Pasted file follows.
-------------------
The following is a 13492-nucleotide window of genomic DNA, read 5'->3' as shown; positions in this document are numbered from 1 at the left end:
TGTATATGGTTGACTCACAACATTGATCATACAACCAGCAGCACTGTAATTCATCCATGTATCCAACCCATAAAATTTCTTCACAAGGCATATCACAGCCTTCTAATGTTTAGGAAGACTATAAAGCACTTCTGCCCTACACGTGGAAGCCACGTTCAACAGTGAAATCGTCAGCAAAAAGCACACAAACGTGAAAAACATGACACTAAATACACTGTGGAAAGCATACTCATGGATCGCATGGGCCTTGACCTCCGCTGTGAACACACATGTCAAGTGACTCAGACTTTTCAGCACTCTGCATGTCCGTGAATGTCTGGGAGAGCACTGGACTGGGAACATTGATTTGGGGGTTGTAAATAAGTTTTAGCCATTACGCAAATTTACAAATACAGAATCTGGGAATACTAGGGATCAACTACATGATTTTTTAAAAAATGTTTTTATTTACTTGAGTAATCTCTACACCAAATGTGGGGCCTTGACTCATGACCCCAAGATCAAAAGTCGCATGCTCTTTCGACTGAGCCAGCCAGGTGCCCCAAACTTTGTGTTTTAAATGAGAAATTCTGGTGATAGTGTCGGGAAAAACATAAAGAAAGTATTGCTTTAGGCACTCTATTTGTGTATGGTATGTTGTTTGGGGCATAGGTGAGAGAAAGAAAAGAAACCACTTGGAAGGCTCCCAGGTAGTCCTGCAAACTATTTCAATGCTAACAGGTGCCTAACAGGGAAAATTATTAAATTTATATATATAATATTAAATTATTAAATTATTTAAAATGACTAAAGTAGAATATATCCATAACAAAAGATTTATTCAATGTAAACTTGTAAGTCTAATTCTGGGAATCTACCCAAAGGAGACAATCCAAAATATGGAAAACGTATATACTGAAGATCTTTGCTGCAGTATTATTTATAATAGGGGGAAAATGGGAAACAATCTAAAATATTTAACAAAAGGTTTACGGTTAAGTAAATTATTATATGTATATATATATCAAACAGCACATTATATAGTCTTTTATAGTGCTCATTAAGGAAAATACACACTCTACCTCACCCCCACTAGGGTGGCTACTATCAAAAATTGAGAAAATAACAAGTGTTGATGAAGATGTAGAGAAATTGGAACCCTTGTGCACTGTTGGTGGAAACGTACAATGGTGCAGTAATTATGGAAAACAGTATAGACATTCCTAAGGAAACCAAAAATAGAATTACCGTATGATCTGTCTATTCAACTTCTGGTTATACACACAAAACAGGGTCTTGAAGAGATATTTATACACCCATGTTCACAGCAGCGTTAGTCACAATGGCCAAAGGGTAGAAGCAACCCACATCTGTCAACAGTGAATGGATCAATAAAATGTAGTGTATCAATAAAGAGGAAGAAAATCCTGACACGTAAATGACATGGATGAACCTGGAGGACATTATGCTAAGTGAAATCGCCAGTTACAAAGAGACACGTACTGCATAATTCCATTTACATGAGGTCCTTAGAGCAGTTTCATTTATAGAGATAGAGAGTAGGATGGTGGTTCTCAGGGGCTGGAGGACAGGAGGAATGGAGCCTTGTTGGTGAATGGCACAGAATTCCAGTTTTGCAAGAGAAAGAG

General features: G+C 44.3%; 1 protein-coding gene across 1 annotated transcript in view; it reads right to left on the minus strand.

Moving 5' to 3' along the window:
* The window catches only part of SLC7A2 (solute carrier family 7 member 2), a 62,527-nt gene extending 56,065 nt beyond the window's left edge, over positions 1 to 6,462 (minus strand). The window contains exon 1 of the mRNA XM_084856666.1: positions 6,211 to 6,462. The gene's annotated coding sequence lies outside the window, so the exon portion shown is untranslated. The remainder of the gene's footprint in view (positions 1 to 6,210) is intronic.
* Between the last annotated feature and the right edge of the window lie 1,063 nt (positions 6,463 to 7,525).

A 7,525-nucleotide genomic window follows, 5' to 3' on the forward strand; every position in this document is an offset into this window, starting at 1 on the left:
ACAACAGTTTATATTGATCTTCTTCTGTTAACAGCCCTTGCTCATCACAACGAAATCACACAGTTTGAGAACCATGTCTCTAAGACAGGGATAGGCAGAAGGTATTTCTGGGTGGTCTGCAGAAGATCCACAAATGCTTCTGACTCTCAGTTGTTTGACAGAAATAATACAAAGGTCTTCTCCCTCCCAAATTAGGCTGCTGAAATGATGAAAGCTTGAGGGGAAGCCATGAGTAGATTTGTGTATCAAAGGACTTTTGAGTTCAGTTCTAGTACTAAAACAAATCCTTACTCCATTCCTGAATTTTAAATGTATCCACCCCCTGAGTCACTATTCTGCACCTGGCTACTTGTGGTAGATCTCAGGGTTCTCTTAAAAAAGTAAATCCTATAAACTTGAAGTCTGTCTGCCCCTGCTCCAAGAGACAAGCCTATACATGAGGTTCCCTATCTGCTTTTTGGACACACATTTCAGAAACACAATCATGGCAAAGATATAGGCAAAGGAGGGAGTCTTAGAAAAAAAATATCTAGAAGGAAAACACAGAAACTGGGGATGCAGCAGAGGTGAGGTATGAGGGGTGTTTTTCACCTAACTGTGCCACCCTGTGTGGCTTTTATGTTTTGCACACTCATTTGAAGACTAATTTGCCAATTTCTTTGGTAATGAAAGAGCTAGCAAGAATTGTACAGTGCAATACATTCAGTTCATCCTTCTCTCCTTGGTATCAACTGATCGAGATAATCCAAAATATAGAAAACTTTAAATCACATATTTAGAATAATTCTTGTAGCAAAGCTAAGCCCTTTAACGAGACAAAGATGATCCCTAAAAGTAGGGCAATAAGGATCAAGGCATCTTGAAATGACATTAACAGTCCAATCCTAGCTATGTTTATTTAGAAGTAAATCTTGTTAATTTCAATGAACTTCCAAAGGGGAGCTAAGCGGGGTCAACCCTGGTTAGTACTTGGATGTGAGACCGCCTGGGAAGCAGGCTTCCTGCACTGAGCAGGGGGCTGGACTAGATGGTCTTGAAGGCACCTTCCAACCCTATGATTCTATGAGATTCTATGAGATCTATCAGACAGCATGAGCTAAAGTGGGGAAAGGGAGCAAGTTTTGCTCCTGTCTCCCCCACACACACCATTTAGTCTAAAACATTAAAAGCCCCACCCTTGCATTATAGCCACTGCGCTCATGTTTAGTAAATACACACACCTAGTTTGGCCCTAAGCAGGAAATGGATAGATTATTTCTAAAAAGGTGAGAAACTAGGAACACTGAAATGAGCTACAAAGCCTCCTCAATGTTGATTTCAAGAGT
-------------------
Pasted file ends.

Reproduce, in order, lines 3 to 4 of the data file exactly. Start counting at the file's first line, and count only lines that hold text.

General features: G+C 44.3%; 1 protein-coding gene across 1 annotated transcript in view; it reads right to left on the minus strand.

Moving 5' to 3' along the window: